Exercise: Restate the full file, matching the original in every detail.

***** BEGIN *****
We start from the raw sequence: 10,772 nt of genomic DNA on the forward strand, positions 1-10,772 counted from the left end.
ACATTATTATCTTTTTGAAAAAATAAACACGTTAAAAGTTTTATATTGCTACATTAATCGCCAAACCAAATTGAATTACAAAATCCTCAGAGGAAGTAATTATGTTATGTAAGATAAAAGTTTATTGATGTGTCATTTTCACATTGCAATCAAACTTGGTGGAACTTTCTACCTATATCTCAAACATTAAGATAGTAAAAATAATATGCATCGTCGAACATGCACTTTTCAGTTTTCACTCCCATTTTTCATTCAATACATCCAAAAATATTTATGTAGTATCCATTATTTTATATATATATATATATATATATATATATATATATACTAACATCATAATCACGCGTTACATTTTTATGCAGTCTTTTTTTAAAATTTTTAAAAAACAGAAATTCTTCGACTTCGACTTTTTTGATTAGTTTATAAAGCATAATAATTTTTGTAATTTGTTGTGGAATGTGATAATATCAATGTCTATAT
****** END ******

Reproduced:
We start from the raw sequence: 10,772 nt of genomic DNA on the forward strand, positions 1-10,772 counted from the left end.
ACATTATTATCTTTTTGAAAAAATAAACACGTTAAAAGTTTTATATTGCTACATTAATCGCCAAACCAAATTGAATTACAAAATCCTCAGAGGAAGTAATTATGTTATGTAAGATAAAAGTTTATTGATGTGTCATTTTCACATTGCAATCAAACTTGGTGGAACTTTCTACCTATATCTCAAACATTAAGATAGTAAAAATAATATGCATCGTCGAACATGCACTTTTCAGTTTTCACTCCCATTTTTCATTCAATACATCCAAAAATATTTATGTAGTATCCATTATTTTATATATATATATATATATATATATATATATATATACTAACATCATAATCACGCGTTACATTTTTATGCAGTCTTTTTTTAAAATTTTTAAAAAACAGAAATTCTTCGACTTCGACTTTTTTGATTAGTTTATAAAGCATAATAATTTTTGTAATTTGTTGTGGAATGTGATAATATCAATGTCTATAT